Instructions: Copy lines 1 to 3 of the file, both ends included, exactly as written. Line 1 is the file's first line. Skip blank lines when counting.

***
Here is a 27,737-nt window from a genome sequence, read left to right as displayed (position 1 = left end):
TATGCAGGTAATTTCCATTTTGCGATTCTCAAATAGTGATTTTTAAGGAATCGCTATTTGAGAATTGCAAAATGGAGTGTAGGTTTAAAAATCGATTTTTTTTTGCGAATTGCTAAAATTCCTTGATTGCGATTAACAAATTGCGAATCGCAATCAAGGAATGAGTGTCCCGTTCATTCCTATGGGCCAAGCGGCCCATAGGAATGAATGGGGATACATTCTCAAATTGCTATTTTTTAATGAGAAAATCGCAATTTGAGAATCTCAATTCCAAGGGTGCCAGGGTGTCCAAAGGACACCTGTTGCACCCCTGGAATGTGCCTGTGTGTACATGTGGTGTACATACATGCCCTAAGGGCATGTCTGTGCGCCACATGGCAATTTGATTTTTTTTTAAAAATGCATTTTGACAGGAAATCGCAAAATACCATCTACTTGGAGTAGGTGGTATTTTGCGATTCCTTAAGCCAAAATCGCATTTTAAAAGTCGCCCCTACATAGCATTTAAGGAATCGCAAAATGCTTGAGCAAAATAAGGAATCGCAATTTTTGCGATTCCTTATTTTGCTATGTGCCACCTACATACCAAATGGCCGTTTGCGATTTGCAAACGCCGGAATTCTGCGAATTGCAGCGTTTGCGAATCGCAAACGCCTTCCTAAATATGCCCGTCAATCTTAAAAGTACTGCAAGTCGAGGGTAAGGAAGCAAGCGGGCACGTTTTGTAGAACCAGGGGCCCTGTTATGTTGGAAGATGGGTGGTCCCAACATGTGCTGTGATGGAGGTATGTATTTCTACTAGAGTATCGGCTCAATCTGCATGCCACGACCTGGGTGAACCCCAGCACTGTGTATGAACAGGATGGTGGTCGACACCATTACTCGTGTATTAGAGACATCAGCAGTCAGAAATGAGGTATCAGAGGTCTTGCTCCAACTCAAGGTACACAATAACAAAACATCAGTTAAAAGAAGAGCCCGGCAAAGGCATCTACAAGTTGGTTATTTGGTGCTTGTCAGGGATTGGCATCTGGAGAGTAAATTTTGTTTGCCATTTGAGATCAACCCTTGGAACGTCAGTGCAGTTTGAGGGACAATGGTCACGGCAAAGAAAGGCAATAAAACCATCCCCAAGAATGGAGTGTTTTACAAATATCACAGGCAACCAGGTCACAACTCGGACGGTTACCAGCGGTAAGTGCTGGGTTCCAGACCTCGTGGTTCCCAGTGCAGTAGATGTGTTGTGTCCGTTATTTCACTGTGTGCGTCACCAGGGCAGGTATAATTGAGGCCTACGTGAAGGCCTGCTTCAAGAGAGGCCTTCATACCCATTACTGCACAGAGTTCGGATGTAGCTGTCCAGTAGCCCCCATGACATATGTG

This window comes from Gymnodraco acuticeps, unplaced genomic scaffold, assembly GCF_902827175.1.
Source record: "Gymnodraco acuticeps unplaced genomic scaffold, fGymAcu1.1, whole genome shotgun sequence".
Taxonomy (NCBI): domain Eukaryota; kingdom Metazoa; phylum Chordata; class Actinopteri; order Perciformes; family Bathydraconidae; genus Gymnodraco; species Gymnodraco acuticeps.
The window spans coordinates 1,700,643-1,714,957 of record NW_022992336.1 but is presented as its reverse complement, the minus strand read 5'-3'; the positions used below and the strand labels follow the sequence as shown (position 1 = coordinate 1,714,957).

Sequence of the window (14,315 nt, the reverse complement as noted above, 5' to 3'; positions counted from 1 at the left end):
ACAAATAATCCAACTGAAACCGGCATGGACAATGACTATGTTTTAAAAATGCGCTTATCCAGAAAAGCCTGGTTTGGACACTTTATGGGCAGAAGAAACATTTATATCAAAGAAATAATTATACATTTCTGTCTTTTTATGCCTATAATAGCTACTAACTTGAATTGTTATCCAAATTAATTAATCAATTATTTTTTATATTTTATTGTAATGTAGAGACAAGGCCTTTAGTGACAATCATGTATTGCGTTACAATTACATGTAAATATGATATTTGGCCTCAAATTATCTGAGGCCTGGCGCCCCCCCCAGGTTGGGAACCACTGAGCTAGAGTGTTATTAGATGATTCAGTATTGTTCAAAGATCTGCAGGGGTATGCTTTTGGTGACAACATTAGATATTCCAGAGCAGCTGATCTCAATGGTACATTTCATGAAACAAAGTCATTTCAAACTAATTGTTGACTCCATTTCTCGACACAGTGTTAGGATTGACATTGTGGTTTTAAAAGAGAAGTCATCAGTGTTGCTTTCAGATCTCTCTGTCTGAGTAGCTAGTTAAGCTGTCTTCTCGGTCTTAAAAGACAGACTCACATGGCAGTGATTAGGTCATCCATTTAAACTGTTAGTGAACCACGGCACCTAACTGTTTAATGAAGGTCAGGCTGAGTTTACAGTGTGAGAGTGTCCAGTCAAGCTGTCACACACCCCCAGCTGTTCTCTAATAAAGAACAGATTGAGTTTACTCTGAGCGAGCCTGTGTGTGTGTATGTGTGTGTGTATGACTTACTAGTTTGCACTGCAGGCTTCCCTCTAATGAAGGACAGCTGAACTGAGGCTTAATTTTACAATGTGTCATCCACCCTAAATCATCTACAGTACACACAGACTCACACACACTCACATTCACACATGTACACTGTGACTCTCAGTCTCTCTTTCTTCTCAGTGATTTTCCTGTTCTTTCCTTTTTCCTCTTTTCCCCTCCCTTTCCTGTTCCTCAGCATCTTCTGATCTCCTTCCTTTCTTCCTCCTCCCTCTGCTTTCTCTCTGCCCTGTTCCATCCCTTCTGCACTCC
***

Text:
Here is a 27,737-nt window from a genome sequence, read left to right as displayed (position 1 = left end):
TATGCAGGTAATTTCCATTTTGCGATTCTCAAATAGTGATTTTTAAGGAATCGCTATTTGAGAATTGCAAAATGGAGTGTAGGTTTAAAAATCGATTTTTTTTTGCGAATTGCTAAAATTCCTTGATTGCGATTAACAAATTGCGAATCGCAATCAAGGAATGAGTGTCCCGTTCATTCCTATGGGCCAAGCGGCCCATAGGAATGAATGGGGATACATTCTCAAATTGCTATTTTTTAATGAGAAAATCGCAATTTGAGAATCTCAATTCCAAGGGTGCCAGGGTGTCCAAAGGACACCTGTTGCACCCCTGGAATGTGCCTGTGTGTACATGTGGTGTACATACATGCCCTAAGGGCATGTCTGTGCGCCACATGGCAATTTGATTTTTTTTTAAAAATGCATTTTGACAGGAAATCGCAAAATACCATCTACTTGGAGTAGGTGGTATTTTGCGATTCCTTAAGCCAAAATCGCATTTTAAAAGTCGCCCCTACATAGCATTTAAGGAATCGCAAAATGCTTGAGCAAAATAAGGAATCGCAATTTTTGCGATTCCTTATTTTGCTATGTGCCACCTACATACCAAATGGCCGTTTGCGATTTGCAAACGCCGGAATTCTGCGAATTGCAGCGTTTGCGAATCGCAAACGCCTTCCTAAATATGCCCGTCAATCTTAAAAGTACTGCAAGTCGAGGGTAAGGAAGCAAGCGGGCACGTTTTGTAGAACCAGGGGCCCTGTTATGTTGGAAGATGGGTGGTCCCAACATGTGCTGTGATGGAGGTATGTATTTCTACTAGAGTATCGGCTCAATCTGCATGCCACGACCTGGGTGAACCCCAGCACTGTGTATGAACAGGATGGTGGTCGACACCATTACTCGTGTATTAGAGACATCAGCAGTCAGAAATGAGGTATCAGAGGTCTTGCTCCAACTCAAGGTACACAATAACAAAACATCAGTTAAAAGAAGAGCCCGGCAAAGGCATCTACAAGTTGGTTATTTGGTGCTTGTCAGGGATTGGCATCTGGAGAGTAAATTTTGTTTGCCATTTGAGATCAACCCTTGGAACGTCAGTGCAGTTTGAGGGACAATGGTCACGGCAAAGAAAGGCAATAAAACCATCCCCAAGAATGGAGTGTTTTACAAATATCACAGGCAACCAGGTCACAACTCGGACGGTTACCAGCGGTAAGTGCTGGGTTCCAGACCTCGTGGTTCCCAGTGCAGTAGATGTGTTGTGTCCGTTATTTCACTGTGTGCGTCACCAGGGCAGGTATAATTGAGGCCTACGTGAAGGCCTGCTTCAAGAGAGGCCTTCATACCCATTACTGCACAGAGTTCGGATGTAGCTGTCCAGTAGCCCCCATGACATATGTG

This window comes from Gymnodraco acuticeps, unplaced genomic scaffold, assembly GCF_902827175.1.